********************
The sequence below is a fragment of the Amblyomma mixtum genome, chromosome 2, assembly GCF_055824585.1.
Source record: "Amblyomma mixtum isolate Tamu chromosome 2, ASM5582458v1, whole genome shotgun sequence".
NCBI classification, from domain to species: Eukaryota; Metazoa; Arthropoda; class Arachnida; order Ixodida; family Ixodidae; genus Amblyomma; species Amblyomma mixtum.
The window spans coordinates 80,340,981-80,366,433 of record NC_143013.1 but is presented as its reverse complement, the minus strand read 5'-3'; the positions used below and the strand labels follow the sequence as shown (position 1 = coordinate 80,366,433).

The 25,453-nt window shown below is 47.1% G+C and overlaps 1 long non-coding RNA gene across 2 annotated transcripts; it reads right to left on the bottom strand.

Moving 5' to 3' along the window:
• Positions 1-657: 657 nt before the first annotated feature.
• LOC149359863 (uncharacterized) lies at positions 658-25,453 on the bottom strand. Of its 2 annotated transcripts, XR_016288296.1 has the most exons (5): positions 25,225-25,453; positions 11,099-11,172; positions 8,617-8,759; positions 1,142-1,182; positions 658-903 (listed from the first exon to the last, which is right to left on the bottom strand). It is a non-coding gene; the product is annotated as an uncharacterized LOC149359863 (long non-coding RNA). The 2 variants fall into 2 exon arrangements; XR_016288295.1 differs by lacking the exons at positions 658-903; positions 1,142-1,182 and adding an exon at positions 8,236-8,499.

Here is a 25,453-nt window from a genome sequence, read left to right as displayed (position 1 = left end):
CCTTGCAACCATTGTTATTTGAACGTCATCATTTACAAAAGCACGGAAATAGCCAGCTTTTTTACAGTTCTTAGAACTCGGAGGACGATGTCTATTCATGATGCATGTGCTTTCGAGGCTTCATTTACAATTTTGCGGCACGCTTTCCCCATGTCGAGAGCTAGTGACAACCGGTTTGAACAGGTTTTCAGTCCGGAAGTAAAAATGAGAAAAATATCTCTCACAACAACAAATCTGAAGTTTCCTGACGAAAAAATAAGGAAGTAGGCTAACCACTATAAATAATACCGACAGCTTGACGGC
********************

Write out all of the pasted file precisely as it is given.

The sequence below is a fragment of the Amblyomma mixtum genome, chromosome 2, assembly GCF_055824585.1.
Source record: "Amblyomma mixtum isolate Tamu chromosome 2, ASM5582458v1, whole genome shotgun sequence".
NCBI classification, from domain to species: Eukaryota; Metazoa; Arthropoda; class Arachnida; order Ixodida; family Ixodidae; genus Amblyomma; species Amblyomma mixtum.
The window spans coordinates 80,340,981-80,366,433 of record NC_143013.1 but is presented as its reverse complement, the minus strand read 5'-3'; the positions used below and the strand labels follow the sequence as shown (position 1 = coordinate 80,366,433).

The 25,453-nt window shown below is 47.1% G+C and overlaps 1 long non-coding RNA gene across 2 annotated transcripts; it reads right to left on the bottom strand.

Moving 5' to 3' along the window:
• Positions 1-657: 657 nt before the first annotated feature.
• LOC149359863 (uncharacterized) lies at positions 658-25,453 on the bottom strand. Of its 2 annotated transcripts, XR_016288296.1 has the most exons (5): positions 25,225-25,453; positions 11,099-11,172; positions 8,617-8,759; positions 1,142-1,182; positions 658-903 (listed from the first exon to the last, which is right to left on the bottom strand). It is a non-coding gene; the product is annotated as an uncharacterized LOC149359863 (long non-coding RNA). The 2 variants fall into 2 exon arrangements; XR_016288295.1 differs by lacking the exons at positions 658-903; positions 1,142-1,182 and adding an exon at positions 8,236-8,499.

Here is a 25,453-nt window from a genome sequence, read left to right as displayed (position 1 = left end):
CCTTGCAACCATTGTTATTTGAACGTCATCATTTACAAAAGCACGGAAATAGCCAGCTTTTTTACAGTTCTTAGAACTCGGAGGACGATGTCTATTCATGATGCATGTGCTTTCGAGGCTTCATTTACAATTTTGCGGCACGCTTTCCCCATGTCGAGAGCTAGTGACAACCGGTTTGAACAGGTTTTCAGTCCGGAAGTAAAAATGAGAAAAATATCTCTCACAACAACAAATCTGAAGTTTCCTGACGAAAAAATAAGGAAGTAGGCTAACCACTATAAATAATACCGACAGCTTGACGGC